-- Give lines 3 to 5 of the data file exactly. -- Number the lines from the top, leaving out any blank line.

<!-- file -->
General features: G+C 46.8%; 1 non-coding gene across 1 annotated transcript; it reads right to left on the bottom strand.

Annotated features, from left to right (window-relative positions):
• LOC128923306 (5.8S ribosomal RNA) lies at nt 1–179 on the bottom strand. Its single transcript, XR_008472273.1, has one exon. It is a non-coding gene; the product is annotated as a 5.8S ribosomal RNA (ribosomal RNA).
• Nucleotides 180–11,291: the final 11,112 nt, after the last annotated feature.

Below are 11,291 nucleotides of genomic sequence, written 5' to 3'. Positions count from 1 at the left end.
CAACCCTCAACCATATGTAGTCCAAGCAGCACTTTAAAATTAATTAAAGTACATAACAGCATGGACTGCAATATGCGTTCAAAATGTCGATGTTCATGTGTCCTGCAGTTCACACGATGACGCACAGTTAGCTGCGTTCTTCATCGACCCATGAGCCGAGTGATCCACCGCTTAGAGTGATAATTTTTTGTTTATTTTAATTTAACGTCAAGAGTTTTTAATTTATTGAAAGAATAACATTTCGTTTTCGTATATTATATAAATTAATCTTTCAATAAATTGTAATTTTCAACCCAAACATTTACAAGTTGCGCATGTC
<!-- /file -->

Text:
• LOC128923306 (5.8S ribosomal RNA) lies at nt 1–179 on the bottom strand. Its single transcript, XR_008472273.1, has one exon. It is a non-coding gene; the product is annotated as a 5.8S ribosomal RNA (ribosomal RNA).
• Nucleotides 180–11,291: the final 11,112 nt, after the last annotated feature.

Below are 11,291 nucleotides of genomic sequence, written 5' to 3'. Positions count from 1 at the left end.